No Ballet Shoes in Syria – Catherine Bruton

Today I am delighted to welcome Catherine Bruton to the blog to talk about the books that inspired her to write the remarkable, ‘No Ballet Shoes in Syria.’ I was incredibly touched by the story of eleven year old Aya who has fled from the war in Syria to seek asylum in England. Ava is doing what no eleven year old should ever have to do, she is holding her family together. Her mother is drowning in grief and is unable to speak English, so the burden of looking after her younger brother and trying to deal with the authorities falls to her. It would be almost unbearable to read a story that is so desperately sad but Catherine shows the reader that inside Aya is more than what others see her to be. She may be viewed as an asylum seeker but in her heart she’s a dancer and a chance encounter with a local ballet teacher changes her life forever. Hauntingly sad but ultimately hopeful this is one of the most beautiful stories I have ever read. I cried, I laughed and smiled my way through this extraordinary story which needs to be in every school. Wonderfully empathetic and incredibly inspiring, I felt emotionally wrung out by this moving story. A complete triumph in every way.

Books that Inspired Me – Catherine Bruton

In No Ballet Shoes in Syria I tell the story of 11 year old Aya who has just arrived in Britain with her mum and baby brother, seeking asylum from war in Syria. When Aya stumbles across a local ballet class, the formidable dance teacher Miss Helena spots her exceptional talent and believes Aya has the potential to earn a prestigious ballet scholarship. But at the same time Aya and her family must fight to remain in the country, to make a home for themselves and to find Aya’s father – separated from the rest of the family during the perilous journey from Syria.

Here are the books that inspired me to tell Ayas’s tale!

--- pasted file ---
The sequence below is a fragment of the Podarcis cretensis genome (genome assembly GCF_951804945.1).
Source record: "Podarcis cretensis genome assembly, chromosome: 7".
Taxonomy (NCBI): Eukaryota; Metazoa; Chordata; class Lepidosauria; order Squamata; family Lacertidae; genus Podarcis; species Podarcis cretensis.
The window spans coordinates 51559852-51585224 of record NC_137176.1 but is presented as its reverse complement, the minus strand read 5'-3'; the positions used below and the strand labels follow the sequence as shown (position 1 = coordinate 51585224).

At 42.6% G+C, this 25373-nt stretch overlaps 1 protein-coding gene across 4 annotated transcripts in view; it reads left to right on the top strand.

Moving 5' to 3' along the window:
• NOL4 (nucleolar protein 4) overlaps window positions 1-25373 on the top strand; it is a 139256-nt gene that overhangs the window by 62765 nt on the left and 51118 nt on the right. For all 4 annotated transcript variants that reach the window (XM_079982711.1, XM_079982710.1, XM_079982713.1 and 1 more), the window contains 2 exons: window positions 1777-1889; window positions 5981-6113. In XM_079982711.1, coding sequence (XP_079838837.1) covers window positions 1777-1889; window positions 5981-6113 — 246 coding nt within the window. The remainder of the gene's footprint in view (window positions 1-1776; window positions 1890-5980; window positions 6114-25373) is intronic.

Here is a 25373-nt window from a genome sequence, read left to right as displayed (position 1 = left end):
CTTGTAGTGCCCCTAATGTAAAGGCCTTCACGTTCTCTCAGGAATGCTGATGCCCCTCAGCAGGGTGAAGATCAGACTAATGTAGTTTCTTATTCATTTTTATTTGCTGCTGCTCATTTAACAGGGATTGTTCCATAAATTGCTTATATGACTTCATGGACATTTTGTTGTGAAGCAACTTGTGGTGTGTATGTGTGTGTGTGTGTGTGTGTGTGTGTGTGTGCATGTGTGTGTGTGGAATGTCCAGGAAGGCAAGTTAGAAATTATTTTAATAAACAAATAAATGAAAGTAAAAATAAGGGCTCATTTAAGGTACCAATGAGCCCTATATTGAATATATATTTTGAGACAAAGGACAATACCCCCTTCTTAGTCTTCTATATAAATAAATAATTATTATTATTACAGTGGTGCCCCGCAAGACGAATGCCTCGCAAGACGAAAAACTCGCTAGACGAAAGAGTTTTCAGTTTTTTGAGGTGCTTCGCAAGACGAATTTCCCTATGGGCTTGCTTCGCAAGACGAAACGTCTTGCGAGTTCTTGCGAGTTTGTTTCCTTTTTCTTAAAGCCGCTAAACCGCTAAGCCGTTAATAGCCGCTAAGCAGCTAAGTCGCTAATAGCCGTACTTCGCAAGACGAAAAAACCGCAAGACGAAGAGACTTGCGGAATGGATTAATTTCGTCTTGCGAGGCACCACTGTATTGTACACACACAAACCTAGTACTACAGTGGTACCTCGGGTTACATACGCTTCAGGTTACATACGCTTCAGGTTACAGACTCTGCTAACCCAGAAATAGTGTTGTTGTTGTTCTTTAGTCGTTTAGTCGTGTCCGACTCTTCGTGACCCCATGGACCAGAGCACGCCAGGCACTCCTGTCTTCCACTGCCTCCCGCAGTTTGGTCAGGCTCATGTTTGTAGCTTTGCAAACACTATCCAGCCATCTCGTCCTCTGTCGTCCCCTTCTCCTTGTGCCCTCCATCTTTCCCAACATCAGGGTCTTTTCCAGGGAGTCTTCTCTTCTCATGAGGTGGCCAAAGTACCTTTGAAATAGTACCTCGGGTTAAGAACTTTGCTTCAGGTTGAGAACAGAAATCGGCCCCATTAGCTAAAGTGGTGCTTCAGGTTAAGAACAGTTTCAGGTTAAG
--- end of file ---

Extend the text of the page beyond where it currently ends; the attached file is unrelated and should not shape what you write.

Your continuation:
When Hitler Stole Pink Rabbit – Judith Kerr

As I watched the migrant crisis unfolding on the news, I knew immediately that it was something that I wanted – needed – to write about. And when I heard Judith Kerr talking about the parallels between her experiences of fleeing the Nazis, and the Syrian migrant crisis, I had a ‘lightbulb’ moment. I would write a story about a young girl and her family fleeing the war in Syria, escaping across Europe, seeking asylum in the UK – a story that was a modern version of When Hitler Stole Pink Rabbit – a book which I had adored as a child – a story that would make young readers look beyond the labels of ‘refugee’ and ‘asylum’ seeker and see the child behind.

The Silver Sword – Ian Serrailler

This was the other book that was in my mind as I conceived the idea for No Ballet Shoes in Syria. This classic tale of children journeying through war-torn Europe towards Switzerland where they believe they will be reunited with their parents had a profound effect on me as a young reader, offering a remarkable insight into the reality of Europe laid waste by war. It’s not a story that shies away from difficult truths, but it is irradiated by hope, by small acts of kindness – something which I really tried to capture in No Ballet Shoes in Syria too.

Ballet Shoes – Noel Streatfeild